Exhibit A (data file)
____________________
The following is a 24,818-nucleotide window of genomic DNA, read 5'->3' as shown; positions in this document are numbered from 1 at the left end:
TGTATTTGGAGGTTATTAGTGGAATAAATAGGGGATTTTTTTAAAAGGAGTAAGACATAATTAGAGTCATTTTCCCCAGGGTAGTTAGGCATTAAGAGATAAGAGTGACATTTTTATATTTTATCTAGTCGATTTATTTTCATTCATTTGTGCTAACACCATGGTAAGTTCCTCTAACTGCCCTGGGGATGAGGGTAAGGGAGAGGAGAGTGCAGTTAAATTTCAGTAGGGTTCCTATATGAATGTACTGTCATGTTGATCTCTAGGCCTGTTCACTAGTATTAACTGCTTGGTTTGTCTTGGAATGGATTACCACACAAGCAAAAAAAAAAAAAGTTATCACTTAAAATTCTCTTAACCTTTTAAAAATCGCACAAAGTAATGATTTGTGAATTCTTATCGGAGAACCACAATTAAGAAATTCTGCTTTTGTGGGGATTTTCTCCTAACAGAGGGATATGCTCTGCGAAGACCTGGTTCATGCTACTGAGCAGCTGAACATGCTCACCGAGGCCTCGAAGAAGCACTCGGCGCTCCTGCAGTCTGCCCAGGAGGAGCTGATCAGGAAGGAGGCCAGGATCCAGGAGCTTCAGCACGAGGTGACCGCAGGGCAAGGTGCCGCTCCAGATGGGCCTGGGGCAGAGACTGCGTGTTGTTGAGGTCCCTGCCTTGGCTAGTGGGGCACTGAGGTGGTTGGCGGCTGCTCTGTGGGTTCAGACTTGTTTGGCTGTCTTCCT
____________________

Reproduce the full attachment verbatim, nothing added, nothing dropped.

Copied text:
The following is a 24,818-nucleotide window of genomic DNA, read 5'->3' as shown; positions in this document are numbered from 1 at the left end:
TGTATTTGGAGGTTATTAGTGGAATAAATAGGGGATTTTTTTAAAAGGAGTAAGACATAATTAGAGTCATTTTCCCCAGGGTAGTTAGGCATTAAGAGATAAGAGTGACATTTTTATATTTTATCTAGTCGATTTATTTTCATTCATTTGTGCTAACACCATGGTAAGTTCCTCTAACTGCCCTGGGGATGAGGGTAAGGGAGAGGAGAGTGCAGTTAAATTTCAGTAGGGTTCCTATATGAATGTACTGTCATGTTGATCTCTAGGCCTGTTCACTAGTATTAACTGCTTGGTTTGTCTTGGAATGGATTACCACACAAGCAAAAAAAAAAAAAGTTATCACTTAAAATTCTCTTAACCTTTTAAAAATCGCACAAAGTAATGATTTGTGAATTCTTATCGGAGAACCACAATTAAGAAATTCTGCTTTTGTGGGGATTTTCTCCTAACAGAGGGATATGCTCTGCGAAGACCTGGTTCATGCTACTGAGCAGCTGAACATGCTCACCGAGGCCTCGAAGAAGCACTCGGCGCTCCTGCAGTCTGCCCAGGAGGAGCTGATCAGGAAGGAGGCCAGGATCCAGGAGCTTCAGCACGAGGTGACCGCAGGGCAAGGTGCCGCTCCAGATGGGCCTGGGGCAGAGACTGCGTGTTGTTGAGGTCCCTGCCTTGGCTAGTGGGGCACTGAGGTGGTTGGCGGCTGCTCTGTGGGTTCAGACTTGTTTGGCTGTCTTCCT